Research by Midwestern University College of Pharmacy professors explored the pandemic’s effect on students’ emotional intelligence.
By Jane E. Rooney
Many questions linger about the ongoing COVID-19 pandemic and its lasting effects on students, the workforce, the economy, and the mental and physical repercussions that are still coming to light. When classes were forced to go virtual, students missed out on face-to-face connections with peers as well as professors and patients. While the situation had its drawbacks, including increased stress and isolation, in many instances faculty quickly adapted to develop creative solutions and students demonstrated compassion as everyone endured struggles together. Several Midwestern University College of Pharmacy professors wanted to investigate the role the pandemic played in changes to students’ emotional intelligence. Using responses from an Emotional Intelligence Appraisal (EIA) self-assessment to determine changes from August 2019 to July 2020, the professors published their findings, “Impact of the COVID-19 Pandemic on the Emotional Intelligence of Student Pharmacist Leaders,” in the January 2022 issue of the American Journal of Pharmaceutical Education.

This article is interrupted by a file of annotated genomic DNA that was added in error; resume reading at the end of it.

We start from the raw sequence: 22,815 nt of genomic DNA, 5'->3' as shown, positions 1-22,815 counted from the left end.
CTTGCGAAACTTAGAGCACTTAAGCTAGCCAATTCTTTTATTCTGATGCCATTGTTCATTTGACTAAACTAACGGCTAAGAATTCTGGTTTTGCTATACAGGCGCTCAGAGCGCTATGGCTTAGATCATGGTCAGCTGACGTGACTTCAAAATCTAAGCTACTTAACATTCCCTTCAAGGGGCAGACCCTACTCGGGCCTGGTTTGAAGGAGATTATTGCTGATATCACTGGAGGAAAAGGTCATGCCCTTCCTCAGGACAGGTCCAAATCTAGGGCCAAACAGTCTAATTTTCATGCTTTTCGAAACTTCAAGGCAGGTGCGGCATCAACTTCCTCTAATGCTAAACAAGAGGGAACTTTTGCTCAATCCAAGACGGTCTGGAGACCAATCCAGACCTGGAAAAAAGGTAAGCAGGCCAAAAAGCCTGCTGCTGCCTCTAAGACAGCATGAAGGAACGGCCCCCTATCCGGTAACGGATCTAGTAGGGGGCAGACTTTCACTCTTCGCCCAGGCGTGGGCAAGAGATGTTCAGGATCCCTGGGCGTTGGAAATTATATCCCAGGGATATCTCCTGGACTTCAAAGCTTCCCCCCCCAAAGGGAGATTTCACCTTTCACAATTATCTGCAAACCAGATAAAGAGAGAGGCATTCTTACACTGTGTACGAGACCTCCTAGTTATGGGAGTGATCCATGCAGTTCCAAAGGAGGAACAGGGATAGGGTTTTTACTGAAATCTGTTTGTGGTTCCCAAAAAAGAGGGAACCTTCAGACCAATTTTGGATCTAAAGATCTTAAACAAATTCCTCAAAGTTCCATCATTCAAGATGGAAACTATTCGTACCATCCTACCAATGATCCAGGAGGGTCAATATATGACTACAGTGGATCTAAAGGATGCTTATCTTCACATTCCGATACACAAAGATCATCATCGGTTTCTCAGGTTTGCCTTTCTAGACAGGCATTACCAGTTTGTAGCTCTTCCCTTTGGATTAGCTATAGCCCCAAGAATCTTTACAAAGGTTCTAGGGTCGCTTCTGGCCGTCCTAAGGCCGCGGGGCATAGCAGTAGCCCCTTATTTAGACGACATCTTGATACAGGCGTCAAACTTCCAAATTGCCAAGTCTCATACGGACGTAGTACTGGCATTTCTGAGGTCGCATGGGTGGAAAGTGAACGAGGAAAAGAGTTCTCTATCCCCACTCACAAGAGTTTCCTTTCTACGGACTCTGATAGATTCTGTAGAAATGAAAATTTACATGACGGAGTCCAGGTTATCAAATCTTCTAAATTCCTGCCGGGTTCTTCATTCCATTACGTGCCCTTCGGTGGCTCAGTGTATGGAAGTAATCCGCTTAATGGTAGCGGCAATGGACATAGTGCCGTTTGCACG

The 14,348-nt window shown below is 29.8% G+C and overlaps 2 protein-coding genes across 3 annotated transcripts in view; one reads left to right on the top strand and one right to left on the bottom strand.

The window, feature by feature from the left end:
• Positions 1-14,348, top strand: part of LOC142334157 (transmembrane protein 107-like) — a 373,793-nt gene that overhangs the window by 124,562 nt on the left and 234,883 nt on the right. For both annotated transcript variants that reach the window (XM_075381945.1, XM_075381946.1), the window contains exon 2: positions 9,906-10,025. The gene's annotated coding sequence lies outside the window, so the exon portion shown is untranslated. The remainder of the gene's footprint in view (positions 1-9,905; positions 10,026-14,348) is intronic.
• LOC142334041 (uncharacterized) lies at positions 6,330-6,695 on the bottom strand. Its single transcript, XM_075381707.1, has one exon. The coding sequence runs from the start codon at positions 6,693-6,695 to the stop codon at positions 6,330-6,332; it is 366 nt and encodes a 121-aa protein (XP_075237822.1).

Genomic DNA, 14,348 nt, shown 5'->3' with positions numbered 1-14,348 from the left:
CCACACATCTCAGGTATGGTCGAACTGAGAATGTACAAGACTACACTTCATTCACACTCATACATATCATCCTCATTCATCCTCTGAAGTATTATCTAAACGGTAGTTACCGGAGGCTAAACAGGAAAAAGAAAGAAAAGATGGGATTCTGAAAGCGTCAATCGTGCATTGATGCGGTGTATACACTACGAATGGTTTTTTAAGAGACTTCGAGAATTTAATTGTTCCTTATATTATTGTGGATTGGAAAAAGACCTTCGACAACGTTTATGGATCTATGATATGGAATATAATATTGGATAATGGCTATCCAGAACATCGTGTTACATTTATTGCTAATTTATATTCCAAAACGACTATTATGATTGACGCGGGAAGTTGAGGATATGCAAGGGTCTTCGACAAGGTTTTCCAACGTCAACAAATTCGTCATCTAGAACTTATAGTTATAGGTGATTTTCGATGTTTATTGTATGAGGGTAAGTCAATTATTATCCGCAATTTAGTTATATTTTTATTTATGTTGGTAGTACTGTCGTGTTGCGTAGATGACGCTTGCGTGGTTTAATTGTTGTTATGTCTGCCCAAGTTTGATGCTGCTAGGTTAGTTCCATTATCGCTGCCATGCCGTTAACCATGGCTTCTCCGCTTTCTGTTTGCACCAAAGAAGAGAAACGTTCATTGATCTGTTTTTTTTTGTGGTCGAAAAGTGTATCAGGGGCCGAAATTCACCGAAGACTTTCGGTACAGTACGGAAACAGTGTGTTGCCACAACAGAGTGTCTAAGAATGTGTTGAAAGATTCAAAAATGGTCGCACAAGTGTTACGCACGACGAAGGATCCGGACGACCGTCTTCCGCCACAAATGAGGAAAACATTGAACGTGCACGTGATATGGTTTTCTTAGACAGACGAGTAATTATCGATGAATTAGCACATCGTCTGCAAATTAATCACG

Two of the paper’s authors, Dr. Kellie Goodlet, assistant professor, pharmacy practice, and Dr. Erin Raney, professor, pharmacy practice, noted that prior to the pandemic, progression through the college’s Leadership Development Program was associated with increased EIA scores. Regarding the outcomes they expected to see, “One hypothesis was that we would see more variability in the change from initial to final EIA scores, whereby some students would see significant increases while others would see decreases due to increased isolation and stress caused by the uncertainty of the pandemic,” Goodlet said. “But we saw greater increases in EIA scores pretty much across the board, and most significantly for the emotional intelligence skill of relationship management, which involves using awareness of personal emotions and the emotions of others to communicate effectively.”
Increased emotional intelligence, she continued, “has been associated with improved communication, conflict management, resiliency and job satisfaction, which we believe to be important skills for healthcare professionals. The emotional intelligence skill of relationship management, which increased the most for the pandemic cohort, is also associated with the ability to feel empathy toward others and taking the time to really understand where another person is coming from. We believe this supports the potential for this cohort to have more effective interactions with patients and their fellow clinicians.”